News / Africa

Amnesty: Thousands Untried, 'Lost' in Mozambique Prisons

Selah Hennessy
LONDON—Mozambique's prisons are riddled with problems including serious overcrowding and cases of inmates being held without trial for years, according to an Amnesty International report published Thursday.
 
The London-headquartered human rights group says many of those incarcerated without having been found guilty of a crime are without access to a lawyer or even automatic access to a telephone. As a result, the report indicates, many languish for years without recourse to justice.
 
"We found the case of a man who had been detained for twelve years in a maximum-security prison," said the group's Mozambique researcher Maluka-Anne Miti, referring to José Capitine Cossa, who was arrested for selling sculptures on the side of the road. "He might not be the only one who is there for twelve years. Since then we have heard of people who have been there for five years, seven years — so these are not sporadic cases."
 
Mozambican law says people cannot be held without trial for longer than 11 months, and authorities say cases in which people have been held beyond that time are isolated. But Amnesty disagrees, citing research it carried out in collaboration with Mozambique Human Rights League, visiting five prisons as well as other detention centers.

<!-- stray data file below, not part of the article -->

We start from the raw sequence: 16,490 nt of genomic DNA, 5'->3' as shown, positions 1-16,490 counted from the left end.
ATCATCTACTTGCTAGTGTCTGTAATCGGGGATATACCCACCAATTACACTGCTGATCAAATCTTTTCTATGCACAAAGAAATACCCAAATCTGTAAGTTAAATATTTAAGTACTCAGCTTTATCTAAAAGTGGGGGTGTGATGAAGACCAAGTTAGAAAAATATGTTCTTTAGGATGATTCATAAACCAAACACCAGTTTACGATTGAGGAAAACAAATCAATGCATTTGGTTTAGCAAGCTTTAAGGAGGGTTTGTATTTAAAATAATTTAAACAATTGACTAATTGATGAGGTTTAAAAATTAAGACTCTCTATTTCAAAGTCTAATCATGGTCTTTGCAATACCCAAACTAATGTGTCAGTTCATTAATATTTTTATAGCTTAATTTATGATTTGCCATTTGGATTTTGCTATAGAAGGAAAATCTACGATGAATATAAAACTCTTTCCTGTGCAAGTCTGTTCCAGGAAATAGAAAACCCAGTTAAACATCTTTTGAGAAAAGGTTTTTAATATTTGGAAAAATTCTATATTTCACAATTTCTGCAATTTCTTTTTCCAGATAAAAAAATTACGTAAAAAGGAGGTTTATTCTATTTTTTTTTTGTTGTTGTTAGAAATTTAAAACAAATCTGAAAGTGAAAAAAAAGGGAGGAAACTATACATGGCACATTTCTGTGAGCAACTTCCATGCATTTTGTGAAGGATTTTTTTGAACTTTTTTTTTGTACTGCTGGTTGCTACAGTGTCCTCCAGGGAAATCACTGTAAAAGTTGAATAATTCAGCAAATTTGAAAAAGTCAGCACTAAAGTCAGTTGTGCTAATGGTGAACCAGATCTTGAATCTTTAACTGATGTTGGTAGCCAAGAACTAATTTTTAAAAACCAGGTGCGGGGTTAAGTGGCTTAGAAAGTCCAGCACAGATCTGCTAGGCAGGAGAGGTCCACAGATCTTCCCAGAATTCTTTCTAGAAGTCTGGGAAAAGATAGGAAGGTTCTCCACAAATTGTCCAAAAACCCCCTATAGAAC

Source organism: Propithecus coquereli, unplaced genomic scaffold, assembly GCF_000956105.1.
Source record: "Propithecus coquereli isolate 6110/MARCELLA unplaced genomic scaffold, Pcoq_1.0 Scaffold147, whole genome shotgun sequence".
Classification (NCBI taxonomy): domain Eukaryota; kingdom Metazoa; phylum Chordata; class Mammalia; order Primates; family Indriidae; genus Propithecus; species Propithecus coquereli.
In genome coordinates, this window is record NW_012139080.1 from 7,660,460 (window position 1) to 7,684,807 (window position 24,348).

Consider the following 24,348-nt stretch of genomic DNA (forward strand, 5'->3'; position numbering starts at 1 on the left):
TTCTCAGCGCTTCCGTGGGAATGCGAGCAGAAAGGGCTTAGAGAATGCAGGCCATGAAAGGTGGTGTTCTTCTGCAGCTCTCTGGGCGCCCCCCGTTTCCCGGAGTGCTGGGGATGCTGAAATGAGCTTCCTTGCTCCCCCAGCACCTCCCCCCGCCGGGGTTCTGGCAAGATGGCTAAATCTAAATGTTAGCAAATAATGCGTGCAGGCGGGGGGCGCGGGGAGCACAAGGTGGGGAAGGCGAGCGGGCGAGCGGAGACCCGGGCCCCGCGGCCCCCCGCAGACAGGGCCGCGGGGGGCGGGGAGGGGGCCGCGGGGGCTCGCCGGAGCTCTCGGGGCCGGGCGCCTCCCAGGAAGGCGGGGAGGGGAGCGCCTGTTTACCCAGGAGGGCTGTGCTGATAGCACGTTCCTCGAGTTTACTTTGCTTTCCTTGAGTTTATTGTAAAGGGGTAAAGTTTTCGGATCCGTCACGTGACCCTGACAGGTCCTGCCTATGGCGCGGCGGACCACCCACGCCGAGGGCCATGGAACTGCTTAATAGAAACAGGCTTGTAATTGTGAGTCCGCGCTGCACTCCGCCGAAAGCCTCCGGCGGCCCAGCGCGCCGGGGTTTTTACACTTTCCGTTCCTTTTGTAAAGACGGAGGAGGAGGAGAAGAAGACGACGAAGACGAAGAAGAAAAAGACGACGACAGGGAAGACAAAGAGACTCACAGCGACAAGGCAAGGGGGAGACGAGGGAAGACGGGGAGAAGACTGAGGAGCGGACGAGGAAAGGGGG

According to Miti, the report's documented cases offer a mere glimpse into much wider systemic problems. For example, records of a delegation visit to Nampula Provincial Prison, a pre-trial detention center with a 90-inmate capacity, documents 22 prisoners and 365 detainees, putting the facility more than 400-percent over capacity.
 
In some of the cells, Miti said detainees were forced to sleep shoulder-to-shoulder in seated positions because there wasn't enough space to lie down.
 
The report also identifies a number of inmates who said they were under 16 years of age. Prison authorities told Amnesty that the burden of proof was on the detainees to prove their age.
 
The rights group is calling on police, judiciary officials and government ministers must bring an end to arbitrary arrests and improve detention conditions.
 
Mozambique authorities told Amnesty they would investigate the cases highlighted in the report.

You May Like